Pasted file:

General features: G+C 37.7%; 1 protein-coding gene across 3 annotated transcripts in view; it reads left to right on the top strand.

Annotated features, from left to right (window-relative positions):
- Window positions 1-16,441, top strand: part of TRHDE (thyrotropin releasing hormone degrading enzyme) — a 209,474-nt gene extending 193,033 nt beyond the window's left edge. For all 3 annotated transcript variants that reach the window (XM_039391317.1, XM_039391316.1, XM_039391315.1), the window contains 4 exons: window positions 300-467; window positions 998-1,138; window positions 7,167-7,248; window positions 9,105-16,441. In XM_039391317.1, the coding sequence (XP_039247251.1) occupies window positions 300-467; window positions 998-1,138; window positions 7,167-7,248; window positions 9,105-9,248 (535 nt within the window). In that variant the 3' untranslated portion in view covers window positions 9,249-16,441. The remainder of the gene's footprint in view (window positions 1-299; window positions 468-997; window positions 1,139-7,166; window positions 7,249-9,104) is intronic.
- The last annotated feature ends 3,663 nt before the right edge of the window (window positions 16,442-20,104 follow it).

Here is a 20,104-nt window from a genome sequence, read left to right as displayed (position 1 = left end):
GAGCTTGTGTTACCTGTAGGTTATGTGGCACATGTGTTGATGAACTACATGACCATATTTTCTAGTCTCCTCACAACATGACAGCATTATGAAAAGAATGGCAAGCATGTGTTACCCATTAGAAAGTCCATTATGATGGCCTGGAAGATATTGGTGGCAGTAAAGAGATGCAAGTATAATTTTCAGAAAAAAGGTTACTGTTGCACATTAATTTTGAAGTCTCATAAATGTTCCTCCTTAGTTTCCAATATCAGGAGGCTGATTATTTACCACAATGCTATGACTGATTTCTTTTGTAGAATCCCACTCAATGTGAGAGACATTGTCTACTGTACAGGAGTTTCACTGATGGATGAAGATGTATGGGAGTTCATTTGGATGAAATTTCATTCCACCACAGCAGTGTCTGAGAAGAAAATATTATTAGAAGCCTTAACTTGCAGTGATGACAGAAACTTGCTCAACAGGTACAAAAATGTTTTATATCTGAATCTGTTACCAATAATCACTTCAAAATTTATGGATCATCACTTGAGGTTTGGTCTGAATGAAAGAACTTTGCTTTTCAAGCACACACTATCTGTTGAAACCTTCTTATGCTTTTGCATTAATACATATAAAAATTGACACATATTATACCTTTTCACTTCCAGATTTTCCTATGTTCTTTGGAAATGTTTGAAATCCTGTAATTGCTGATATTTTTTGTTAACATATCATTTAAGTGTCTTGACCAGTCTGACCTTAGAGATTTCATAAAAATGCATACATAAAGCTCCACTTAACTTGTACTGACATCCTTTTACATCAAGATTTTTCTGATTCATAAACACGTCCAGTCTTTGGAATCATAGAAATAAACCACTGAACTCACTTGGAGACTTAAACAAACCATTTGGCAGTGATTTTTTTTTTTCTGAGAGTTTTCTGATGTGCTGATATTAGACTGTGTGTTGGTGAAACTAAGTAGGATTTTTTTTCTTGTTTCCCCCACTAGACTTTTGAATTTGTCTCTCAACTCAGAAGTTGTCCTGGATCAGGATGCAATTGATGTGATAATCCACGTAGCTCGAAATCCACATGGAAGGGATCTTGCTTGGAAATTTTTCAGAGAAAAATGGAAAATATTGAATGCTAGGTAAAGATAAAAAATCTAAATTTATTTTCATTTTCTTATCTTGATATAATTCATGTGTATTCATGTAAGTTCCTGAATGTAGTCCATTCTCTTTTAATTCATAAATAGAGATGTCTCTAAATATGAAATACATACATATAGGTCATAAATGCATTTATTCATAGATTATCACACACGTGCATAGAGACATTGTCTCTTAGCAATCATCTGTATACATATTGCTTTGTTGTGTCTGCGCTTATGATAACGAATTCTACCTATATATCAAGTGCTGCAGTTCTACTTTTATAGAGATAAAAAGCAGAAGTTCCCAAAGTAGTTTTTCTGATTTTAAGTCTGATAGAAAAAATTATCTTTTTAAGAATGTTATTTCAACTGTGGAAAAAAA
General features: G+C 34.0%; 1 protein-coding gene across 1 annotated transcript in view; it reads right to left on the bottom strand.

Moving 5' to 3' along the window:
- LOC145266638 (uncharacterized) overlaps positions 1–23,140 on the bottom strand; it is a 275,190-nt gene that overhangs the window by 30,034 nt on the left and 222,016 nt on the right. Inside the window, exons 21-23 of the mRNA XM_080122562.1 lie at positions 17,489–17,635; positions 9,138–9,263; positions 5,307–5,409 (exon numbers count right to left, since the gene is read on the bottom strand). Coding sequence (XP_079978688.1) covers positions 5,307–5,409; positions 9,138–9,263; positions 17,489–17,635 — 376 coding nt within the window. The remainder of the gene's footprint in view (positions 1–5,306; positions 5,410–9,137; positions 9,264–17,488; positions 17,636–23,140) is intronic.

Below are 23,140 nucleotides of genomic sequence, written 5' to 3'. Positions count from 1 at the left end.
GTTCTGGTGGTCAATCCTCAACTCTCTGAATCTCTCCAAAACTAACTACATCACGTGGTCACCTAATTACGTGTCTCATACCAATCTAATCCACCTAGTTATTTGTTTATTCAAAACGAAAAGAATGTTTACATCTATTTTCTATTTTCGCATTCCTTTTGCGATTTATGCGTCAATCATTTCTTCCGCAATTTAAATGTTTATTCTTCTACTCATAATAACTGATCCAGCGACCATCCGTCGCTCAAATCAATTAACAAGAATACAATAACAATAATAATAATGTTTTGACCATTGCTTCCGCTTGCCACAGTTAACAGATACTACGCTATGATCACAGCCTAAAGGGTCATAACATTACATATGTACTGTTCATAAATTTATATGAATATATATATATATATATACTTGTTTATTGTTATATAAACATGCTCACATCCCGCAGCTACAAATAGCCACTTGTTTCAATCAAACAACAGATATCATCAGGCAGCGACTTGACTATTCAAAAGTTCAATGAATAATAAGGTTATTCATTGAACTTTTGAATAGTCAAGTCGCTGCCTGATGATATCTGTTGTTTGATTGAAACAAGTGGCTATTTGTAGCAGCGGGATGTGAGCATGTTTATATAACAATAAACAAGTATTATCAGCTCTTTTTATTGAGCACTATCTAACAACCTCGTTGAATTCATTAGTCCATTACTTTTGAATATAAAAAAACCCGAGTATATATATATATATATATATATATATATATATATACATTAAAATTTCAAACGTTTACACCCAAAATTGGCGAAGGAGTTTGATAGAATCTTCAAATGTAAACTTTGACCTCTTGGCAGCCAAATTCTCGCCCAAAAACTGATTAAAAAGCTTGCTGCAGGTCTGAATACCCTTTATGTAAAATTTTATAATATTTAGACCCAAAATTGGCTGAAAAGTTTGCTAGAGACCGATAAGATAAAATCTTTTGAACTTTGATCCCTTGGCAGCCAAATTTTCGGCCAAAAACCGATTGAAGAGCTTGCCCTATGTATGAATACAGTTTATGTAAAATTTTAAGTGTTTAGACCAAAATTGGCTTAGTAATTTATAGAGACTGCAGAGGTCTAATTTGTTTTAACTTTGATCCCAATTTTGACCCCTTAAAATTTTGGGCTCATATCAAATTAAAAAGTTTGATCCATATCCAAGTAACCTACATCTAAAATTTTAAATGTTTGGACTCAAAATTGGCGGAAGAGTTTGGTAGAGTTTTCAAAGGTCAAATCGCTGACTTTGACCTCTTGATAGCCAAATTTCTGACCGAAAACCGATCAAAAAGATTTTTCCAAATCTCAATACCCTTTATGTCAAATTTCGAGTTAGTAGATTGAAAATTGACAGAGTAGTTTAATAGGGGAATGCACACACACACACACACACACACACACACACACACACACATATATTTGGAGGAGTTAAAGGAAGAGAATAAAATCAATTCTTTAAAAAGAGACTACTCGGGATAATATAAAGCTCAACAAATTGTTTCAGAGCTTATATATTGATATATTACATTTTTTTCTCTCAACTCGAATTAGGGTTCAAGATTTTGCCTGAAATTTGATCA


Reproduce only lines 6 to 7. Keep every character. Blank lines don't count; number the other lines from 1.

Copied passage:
GAGCTTGTGTTACCTGTAGGTTATGTGGCACATGTGTTGATGAACTACATGACCATATTTTCTAGTCTCCTCACAACATGACAGCATTATGAAAAGAATGGCAAGCATGTGTTACCCATTAGAAAGTCCATTATGATGGCCTGGAAGATATTGGTGGCAGTAAAGAGATGCAAGTATAATTTTCAGAAAAAAGGTTACTGTTGCACATTAATTTTGAAGTCTCATAAATGTTCCTCCTTAGTTTCCAATATCAGGAGGCTGATTATTTACCACAATGCTATGACTGATTTCTTTTGTAGAATCCCACTCAATGTGAGAGACATTGTCTACTGTACAGGAGTTTCACTGATGGATGAAGATGTATGGGAGTTCATTTGGATGAAATTTCATTCCACCACAGCAGTGTCTGAGAAGAAAATATTATTAGAAGCCTTAACTTGCAGTGATGACAGAAACTTGCTCAACAGGTACAAAAATGTTTTATATCTGAATCTGTTACCAATAATCACTTCAAAATTTATGGATCATCACTTGAGGTTTGGTCTGAATGAAAGAACTTTGCTTTTCAAGCACACACTATCTGTTGAAACCTTCTTATGCTTTTGCATTAATACATATAAAAATTGACACATATTATACCTTTTCACTTCCAGATTTTCCTATGTTCTTTGGAAATGTTTGAAATCCTGTAATTGCTGATATTTTTTGTTAACATATCATTTAAGTGTCTTGACCAGTCTGACCTTAGAGATTTCATAAAAATGCATACATAAAGCTCCACTTAACTTGTACTGACATCCTTTTACATCAAGATTTTTCTGATTCATAAACACGTCCAGTCTTTGGAATCATAGAAATAAACCACTGAACTCACTTGGAGACTTAAACAAACCATTTGGCAGTGATTTTTTTTTTTCTGAGAGTTTTCTGATGTGCTGATATTAGACTGTGTGTTGGTGAAACTAAGTAGGATTTTTTTTCTTGTTTCCCCCACTAGACTTTTGAATTTGTCTCTCAACTCAGAAGTTGTCCTGGATCAGGATGCAATTGATGTGATAATCCACGTAGCTCGAAATCCACATGGAAGGGATCTTGCTTGGAAATTTTTCAGAGAAAAATGGAAAATATTGAATGCTAGGTAAAGATAAAAAATCTAAATTTATTTTCATTTTCTTATCTTGATATAATTCATGTGTATTCATGTAAGTTCCTGAATGTAGTCCATTCTCTTTTAATTCATAAATAGAGATGTCTCTAAATATGAAATACATACATATAGGTCATAAATGCATTTATTCATAGATTATCACACACGTGCATAGAGACATTGTCTCTTAGCAATCATCTGTATACATATTGCTTTGTTGTGTCTGCGCTTATGATAACGAATTCTACCTATATATCAAGTGCTGCAGTTCTACTTTTATAGAGATAAAAAGCAGAAGTTCCCAAAGTAGTTTTTCTGATTTTAAGTCTGATAGAAAAAATTATCTTTTTAAGAATGTTATTTCAACTGTGGAAAAAAA
General features: G+C 34.0%; 1 protein-coding gene across 1 annotated transcript in view; it reads right to left on the bottom strand.